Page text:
Survival Lessons for Libraries: ALTERNATE SOURCING: A Critical Component of Your Survival Toolkit by ProQuest


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									     Survival Lessons
     for Libraries                                                                        ALTERNATE
                                                                                             A Critical
                                                                                               of Your
     By rigorously evaluating the advantages and disadvantages of                              Toolkit
     all information service activities in terms of “buying” rather than
     “making,” library managers can take a leadership role and put
     themselves in a position to, if not control the decisions, at least
     not get caught by surprise.

                                                          Research Background
                                                             In 1942, Harvard University’s Graduate School of Business
                                                          Administration, Bureau of Business Research published the
                                                          case study “Make or Buy: A Consideration of the Problems
                                                          Fundamental to a Decision Whether to Manufacture or Buy
                                                          Materials, Accessory Equipment, Fabricating Parts, and
                                                          Supplies.” The study was written by James W. Culliton, a pro-
                                                          fessor of business management at Boston College’s School
                                                          of Business Administration.1 Culliton’s thesis was that “every
                                                          economic entity, whether it be a family, a business, or a gov-
     by Toby Pearlstein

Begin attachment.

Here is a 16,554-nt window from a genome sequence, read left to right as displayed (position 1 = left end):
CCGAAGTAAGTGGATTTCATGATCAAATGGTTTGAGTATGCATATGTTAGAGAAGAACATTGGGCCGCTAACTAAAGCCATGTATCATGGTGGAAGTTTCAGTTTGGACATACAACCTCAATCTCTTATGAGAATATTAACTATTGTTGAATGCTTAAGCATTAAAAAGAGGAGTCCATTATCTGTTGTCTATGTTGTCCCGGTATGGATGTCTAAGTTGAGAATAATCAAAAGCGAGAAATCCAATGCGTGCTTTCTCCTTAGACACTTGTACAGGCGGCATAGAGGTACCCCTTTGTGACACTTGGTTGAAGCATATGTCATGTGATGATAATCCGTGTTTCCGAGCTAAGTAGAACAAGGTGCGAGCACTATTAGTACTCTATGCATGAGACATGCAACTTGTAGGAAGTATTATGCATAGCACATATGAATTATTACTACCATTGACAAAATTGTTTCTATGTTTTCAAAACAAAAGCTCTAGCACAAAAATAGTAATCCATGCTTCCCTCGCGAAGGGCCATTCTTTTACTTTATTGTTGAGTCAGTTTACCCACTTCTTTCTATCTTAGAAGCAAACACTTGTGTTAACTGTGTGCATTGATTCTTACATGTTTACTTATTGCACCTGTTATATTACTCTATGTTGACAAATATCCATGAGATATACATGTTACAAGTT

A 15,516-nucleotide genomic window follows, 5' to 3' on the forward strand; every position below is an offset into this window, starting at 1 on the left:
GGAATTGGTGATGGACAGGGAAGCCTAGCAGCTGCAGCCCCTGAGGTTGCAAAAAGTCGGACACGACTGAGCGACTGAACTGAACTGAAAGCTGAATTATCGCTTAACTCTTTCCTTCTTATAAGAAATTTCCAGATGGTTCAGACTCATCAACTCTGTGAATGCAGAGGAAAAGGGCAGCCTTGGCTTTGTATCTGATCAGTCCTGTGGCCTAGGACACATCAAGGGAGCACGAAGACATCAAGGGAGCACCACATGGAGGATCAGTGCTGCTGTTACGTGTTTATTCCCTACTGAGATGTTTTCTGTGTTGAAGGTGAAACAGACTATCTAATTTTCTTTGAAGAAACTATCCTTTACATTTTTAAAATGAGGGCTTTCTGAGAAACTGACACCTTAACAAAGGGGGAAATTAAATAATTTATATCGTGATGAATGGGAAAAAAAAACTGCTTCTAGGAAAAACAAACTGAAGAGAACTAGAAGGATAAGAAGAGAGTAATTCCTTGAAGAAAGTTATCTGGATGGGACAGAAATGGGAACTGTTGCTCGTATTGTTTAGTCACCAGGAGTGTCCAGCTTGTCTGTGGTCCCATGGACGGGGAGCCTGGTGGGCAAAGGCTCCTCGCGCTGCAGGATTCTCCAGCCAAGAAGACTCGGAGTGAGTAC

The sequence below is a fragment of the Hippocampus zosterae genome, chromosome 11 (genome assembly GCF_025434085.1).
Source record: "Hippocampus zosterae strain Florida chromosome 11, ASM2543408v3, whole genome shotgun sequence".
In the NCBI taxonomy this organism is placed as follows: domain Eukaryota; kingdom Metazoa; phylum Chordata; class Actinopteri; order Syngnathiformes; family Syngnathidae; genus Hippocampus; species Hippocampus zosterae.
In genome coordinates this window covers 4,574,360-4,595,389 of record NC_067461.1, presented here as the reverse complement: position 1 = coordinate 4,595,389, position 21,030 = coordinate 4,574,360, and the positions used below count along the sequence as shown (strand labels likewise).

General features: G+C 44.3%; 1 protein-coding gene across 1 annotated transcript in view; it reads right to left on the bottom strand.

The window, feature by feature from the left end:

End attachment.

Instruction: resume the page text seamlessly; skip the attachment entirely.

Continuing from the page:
ernment, frequently must decide whether to make or to buy
     Former Director
     Global Information Services                          the things it needs.”2
     Bain & Company, Inc.                                    At the time, Culliton noted that “despite the frequency with
                                                          which make or buy alternatives arise in business, there is little in
     and James Matarazzo                                  business literature to tell how businessmen make the choice, and
     Dean and Professor Emeritus                          there is even less dealing with the way in which businessmen
     Graduate School of Library and Information Science   should proceed when faced with the alternative of making or of
     Simmons College                                      buying.”3 He called for the development of a more systematic

32   SEARCHER ■ The Magazine for Database Professionals
                             SURVIVAL LESSONS FOR LIBRARIES               September 2009       33

procedure than simply listing the possible advantages or disad-             Fahy (2008) is convinced that outsourcing the management
vantages for discovering whether, in a specific instance, making        of information in the legal profession is here to stay. 10 She sug-
or buying could be expected to bring the greater advantages.            gests that information managers see this as an opportunity to
    Culliton recognized that labor problems, quality considera-         increase the value of the remaining in-house staff while provid-
tions, and potential savings were fundamental to this decision-         ing an outline for successful outsourcing. Worley (2008), on the
making process and that the decision was actually quite com-            other hand, describes the outsourcing process in the context of
plex, with multiple variations possi
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